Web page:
View Full Version : Intent

Benjamin Peters
16th May 2002, 05:22
Out of interest, within your Jujutsu school, is it common for people to put strength into resisting the technique you are applying on them?

[For instance, a person grabs your lapel and grips tightly and uses body weight and his own technique to purposefully hold your movement in place. If you do not perform the technique correctly you remain in the position you are in.]

Mike Williams
16th May 2002, 09:37
When learning new techniques, what generally happens in our club (and what I like to happen, but it depends on having a good Uke), is that at first uke offers no resistance.

This is so that you can work on the principles of the technique - getting the footwork and entry right, learning what you need to do to take their balance, and just generally sort out the mechanics.

Once that has hapened, uke starts to offer appropriate resistance (by appropriate, I mean trying to exploit weaknesses/openeingss in your technique - not just using muscle power to force their way out of locks that are already on, for instance). The level of resistance generally goes up with the grade, too - absolute beginners have enough trouble sorting out their techniques without having to cope with difficult ukes. Mostly, if there is a weakness in their technique, it is pointed out to them, rather than resisted.

I'm blue blet now (3rd kyu?), and I'm generally offered quite alot of resistance. But it really depends on who I'm teamed up with - some ukes are better than others.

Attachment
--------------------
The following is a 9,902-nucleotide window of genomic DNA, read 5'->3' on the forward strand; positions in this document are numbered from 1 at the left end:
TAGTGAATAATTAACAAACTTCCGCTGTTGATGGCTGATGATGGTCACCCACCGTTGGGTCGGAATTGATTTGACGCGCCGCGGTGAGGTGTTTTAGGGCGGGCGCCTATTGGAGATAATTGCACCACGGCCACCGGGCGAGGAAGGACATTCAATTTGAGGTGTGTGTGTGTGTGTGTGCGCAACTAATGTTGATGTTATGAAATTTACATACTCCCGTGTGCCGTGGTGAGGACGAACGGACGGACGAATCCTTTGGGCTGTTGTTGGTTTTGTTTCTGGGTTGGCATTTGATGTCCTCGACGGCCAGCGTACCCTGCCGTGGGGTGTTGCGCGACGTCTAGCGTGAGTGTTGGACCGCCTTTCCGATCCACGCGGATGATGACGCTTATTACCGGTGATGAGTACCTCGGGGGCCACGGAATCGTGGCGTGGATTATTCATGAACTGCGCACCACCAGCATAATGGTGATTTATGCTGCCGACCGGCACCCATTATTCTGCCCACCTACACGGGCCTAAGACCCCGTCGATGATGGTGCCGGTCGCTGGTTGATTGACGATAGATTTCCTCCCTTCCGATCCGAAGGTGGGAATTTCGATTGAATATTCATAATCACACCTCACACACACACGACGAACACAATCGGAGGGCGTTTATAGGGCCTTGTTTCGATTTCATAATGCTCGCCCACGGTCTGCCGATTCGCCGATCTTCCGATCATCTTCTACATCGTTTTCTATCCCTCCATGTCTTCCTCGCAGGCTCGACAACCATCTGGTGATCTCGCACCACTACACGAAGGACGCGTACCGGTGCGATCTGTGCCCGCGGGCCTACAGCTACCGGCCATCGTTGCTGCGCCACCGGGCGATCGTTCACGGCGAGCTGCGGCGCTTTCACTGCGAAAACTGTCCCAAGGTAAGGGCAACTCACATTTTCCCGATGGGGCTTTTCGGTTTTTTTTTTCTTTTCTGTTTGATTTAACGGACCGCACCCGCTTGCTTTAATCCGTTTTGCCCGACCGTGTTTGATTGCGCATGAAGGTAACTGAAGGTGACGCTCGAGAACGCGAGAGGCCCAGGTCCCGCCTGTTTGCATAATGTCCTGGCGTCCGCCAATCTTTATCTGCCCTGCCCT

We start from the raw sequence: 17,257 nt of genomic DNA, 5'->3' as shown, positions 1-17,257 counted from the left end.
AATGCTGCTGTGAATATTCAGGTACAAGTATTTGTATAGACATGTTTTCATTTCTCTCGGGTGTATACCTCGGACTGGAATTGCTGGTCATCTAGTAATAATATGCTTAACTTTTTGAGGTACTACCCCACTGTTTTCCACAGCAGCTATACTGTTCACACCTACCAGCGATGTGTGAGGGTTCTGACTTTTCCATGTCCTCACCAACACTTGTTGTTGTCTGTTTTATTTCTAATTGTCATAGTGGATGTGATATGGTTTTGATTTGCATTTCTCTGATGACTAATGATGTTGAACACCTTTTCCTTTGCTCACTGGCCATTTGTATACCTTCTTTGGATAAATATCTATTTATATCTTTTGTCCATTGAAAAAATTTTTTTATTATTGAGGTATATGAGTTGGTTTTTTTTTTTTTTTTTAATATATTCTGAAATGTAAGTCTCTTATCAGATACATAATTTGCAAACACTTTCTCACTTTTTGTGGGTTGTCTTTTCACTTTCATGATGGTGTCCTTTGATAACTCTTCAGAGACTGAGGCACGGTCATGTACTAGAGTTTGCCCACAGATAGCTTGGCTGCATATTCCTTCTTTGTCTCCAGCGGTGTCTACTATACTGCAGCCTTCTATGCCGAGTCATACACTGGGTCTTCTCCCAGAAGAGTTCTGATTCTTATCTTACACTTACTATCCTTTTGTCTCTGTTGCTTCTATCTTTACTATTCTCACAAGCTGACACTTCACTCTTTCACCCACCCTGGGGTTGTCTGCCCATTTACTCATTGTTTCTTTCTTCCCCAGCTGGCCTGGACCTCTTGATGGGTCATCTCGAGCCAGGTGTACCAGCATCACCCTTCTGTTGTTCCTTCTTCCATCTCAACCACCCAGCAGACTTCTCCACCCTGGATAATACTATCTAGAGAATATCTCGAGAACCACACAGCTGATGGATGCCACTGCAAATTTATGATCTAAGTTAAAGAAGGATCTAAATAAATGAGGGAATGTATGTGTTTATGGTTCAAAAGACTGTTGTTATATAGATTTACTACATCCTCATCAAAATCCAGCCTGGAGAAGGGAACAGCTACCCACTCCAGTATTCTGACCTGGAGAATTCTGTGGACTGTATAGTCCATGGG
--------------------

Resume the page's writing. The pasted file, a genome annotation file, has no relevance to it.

Finally we also do randori (usually newaza, but occasionally stand -up). This of course is done 'all-out'.

I imagine that the above is farly typical, but I've never been to JJ clubs outside my style, so I'd be very interested to hear other perspectives.



16th May 2002, 13:32
Hi all.
We are instructed that resistance is necessary to understand the need to perform certain 'preliminary' movements in the kata..These can range from an attack to Uke to cause them to let go or a body movement by Tori to release the initial lock.
The essential point in the training is that Uke should not resist as hard as possible but should aim to provide enough resistance to allow the techniques principles to be shown. Excess strength in holds can lead to both partners using more force than is really desirable in the kata and if new to the form the danger is there for injury through being 'overly strong' and using strength in the wrong way...This can lead to injuries at worst or aggression/anger between training partners at best...Neither is desirable.
Uke needs to provide just enough resistance for the Tori to 'have' to respond correctly in freeing himself. Too much leads to over work in the kata and too little really doesn't allow Tori to find out why the kata is used...The middle path is the best one. And less painful generally.
We are also told not too attack with full speed/strength/aggression in the early levels because the reaction to this can easily be more violent and the stronger you attack the more pain is 'allowed' to be used to restrain you...Although this may sound a bit excessive it allows both partners to see the reasons behind moves and train 'relatively' safely...While raising respect for each other and the techniques being practised.